So rarely has a critic spoken to me directly about a work of mine they then write about, with exceptions, such as Charlie Fox, Tom Morton and Elizabeth Fullerton. Often the reviewer/critic has never seen another work of mine. My works have often been outside of London or the UK and often have very low capacity for viewers/visitors because of the structures I build (hence audiences are small).
The reviewers generally seem to want to take a supposed ‘without prejudice’ view – an idea that they do not want their unsullied perception of the work to be shaped by an artist’s intentions. However in the case of our usual encounters with art there are two systems – one which calls on 'known works' and artists, on our historic knowledge on say Rothko for example – narratives that place the work amongst biographical facts – the back story, the influences the contexts that utterly shape our perceptions when seeing these infamous art works. But to come without foreknowledge to let's say 'a concrete block' in a space, presented as an art work, it is hard to know immediately what it is referring to – unless it is told to you or written down that it was infact taken from the sea and used to drown a specific man 40 years ago in Iceland. Leave the work without its back-story and it seems that unconscious bias is really the only mechanism at play with and that relies on all your innate conditioning and not the artist's ambitions.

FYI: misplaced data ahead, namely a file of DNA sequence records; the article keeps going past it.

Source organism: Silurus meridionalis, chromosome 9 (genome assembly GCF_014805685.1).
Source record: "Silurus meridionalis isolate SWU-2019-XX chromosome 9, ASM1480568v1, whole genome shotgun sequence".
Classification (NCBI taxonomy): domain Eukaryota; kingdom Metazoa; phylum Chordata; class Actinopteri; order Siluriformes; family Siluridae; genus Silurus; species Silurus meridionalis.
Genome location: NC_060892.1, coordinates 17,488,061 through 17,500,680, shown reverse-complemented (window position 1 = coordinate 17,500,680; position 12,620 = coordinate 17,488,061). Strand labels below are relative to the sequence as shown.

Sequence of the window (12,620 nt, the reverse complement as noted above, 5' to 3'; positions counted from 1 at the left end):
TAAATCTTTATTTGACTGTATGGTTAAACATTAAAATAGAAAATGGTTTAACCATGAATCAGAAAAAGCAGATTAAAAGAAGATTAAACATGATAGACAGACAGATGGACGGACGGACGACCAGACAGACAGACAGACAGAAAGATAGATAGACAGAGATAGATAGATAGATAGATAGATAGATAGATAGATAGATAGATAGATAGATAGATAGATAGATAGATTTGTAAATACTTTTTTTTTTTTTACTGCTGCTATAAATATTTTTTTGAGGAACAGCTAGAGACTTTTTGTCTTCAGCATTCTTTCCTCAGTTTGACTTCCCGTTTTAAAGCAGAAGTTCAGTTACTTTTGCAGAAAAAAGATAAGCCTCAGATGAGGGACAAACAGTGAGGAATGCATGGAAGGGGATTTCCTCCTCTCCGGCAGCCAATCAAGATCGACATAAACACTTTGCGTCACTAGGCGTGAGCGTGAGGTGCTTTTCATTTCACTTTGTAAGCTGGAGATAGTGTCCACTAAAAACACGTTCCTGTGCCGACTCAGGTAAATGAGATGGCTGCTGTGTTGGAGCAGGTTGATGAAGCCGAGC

What this artist (me) wants to find is someone that can see as much – if not more than I can in a work I have made – that they can elucidate what it is you have been doing (find meaningful words for it) because they are the writers that define art and often it is not us (the makers) as essentially we are not necessarily wordsmiths. But we at best can introspect our unconscious drives when making art and see them like in dreams and recognise them.
I am extremely grateful to Elizabeth Fullerton for taking the time to consider the complexity and density of my work in Elephant magazine.